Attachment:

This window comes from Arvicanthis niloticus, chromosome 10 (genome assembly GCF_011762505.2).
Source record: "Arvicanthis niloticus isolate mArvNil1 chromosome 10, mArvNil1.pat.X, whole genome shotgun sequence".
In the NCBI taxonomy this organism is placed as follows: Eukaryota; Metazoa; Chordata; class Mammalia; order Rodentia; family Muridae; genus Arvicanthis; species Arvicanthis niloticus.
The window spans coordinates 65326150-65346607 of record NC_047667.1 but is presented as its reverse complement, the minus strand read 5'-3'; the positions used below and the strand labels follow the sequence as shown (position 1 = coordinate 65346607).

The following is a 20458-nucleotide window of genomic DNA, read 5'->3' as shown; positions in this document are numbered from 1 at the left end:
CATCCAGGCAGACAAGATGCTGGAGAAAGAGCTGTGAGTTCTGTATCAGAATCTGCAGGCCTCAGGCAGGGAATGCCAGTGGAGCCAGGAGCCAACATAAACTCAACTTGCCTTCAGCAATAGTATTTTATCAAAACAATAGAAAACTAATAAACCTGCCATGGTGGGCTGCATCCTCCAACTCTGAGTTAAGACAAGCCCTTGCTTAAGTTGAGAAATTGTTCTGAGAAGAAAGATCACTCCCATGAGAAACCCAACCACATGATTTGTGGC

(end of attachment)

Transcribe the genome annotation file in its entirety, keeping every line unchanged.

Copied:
This window comes from Arvicanthis niloticus, chromosome 10 (genome assembly GCF_011762505.2).
Source record: "Arvicanthis niloticus isolate mArvNil1 chromosome 10, mArvNil1.pat.X, whole genome shotgun sequence".
In the NCBI taxonomy this organism is placed as follows: Eukaryota; Metazoa; Chordata; class Mammalia; order Rodentia; family Muridae; genus Arvicanthis; species Arvicanthis niloticus.
The window spans coordinates 65326150-65346607 of record NC_047667.1 but is presented as its reverse complement, the minus strand read 5'-3'; the positions used below and the strand labels follow the sequence as shown (position 1 = coordinate 65346607).

The following is a 20458-nucleotide window of genomic DNA, read 5'->3' as shown; positions in this document are numbered from 1 at the left end:
CATCCAGGCAGACAAGATGCTGGAGAAAGAGCTGTGAGTTCTGTATCAGAATCTGCAGGCCTCAGGCAGGGAATGCCAGTGGAGCCAGGAGCCAACATAAACTCAACTTGCCTTCAGCAATAGTATTTTATCAAAACAATAGAAAACTAATAAACCTGCCATGGTGGGCTGCATCCTCCAACTCTGAGTTAAGACAAGCCCTTGCTTAAGTTGAGAAATTGTTCTGAGAAGAAAGATCACTCCCATGAGAAACCCAACCACATGATTTGTGGC